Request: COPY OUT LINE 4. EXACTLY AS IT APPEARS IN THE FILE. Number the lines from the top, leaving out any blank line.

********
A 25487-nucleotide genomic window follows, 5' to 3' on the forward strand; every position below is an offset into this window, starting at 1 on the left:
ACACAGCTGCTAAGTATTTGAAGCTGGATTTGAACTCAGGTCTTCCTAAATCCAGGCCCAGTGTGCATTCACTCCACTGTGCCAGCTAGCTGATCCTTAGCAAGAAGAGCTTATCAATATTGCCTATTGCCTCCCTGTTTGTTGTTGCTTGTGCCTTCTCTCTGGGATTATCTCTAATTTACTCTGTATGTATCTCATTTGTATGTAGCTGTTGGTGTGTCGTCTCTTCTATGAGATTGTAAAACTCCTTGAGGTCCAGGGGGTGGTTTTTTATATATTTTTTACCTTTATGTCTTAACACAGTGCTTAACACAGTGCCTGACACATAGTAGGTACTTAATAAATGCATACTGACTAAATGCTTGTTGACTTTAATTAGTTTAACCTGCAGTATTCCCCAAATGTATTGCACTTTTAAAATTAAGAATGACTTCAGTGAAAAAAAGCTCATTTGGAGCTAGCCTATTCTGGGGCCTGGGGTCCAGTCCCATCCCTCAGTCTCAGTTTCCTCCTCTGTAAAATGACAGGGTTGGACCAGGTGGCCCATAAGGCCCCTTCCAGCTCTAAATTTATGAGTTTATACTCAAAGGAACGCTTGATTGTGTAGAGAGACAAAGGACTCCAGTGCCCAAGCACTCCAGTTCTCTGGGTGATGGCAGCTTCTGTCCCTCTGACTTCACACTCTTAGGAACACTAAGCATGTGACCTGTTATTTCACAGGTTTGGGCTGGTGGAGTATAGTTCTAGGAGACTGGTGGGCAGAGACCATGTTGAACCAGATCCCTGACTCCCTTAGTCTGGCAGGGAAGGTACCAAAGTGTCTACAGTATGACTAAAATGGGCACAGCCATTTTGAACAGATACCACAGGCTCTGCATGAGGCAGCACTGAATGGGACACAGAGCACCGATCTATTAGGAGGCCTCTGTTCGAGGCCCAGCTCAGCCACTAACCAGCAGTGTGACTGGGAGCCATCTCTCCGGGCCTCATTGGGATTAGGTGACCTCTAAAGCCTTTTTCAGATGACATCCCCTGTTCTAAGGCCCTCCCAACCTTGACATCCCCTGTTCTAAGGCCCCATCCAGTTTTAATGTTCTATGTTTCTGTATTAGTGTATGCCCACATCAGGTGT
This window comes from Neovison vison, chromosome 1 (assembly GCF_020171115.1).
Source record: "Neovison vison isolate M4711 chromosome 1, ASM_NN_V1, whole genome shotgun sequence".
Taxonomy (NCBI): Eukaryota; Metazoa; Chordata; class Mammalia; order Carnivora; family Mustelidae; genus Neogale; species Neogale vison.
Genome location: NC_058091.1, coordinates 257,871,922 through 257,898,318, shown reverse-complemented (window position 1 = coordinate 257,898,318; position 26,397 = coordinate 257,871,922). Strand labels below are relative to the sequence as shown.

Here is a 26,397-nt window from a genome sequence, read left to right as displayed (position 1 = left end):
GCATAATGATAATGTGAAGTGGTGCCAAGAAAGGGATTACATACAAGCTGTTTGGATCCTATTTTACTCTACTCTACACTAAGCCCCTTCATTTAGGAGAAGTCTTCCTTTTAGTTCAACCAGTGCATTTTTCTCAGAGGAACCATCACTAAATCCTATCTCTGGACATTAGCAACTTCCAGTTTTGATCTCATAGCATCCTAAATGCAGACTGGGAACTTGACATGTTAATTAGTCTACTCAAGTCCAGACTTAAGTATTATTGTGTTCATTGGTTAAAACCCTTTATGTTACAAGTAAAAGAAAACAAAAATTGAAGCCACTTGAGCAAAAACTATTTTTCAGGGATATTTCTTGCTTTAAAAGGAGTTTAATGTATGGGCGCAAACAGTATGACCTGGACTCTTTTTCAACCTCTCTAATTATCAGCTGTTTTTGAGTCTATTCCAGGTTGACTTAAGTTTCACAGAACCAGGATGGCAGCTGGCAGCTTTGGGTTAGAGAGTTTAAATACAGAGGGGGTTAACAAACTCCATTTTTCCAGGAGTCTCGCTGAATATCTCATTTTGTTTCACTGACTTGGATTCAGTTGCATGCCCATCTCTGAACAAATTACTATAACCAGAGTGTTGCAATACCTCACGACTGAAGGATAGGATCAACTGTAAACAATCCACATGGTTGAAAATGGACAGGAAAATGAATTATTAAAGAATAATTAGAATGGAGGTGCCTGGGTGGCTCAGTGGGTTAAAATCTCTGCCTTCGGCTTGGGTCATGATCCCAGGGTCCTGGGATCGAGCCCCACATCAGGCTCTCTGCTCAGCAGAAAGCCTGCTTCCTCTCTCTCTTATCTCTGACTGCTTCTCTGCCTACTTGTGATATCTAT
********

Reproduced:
Source record: "Neovison vison isolate M4711 chromosome 1, ASM_NN_V1, whole genome shotgun sequence".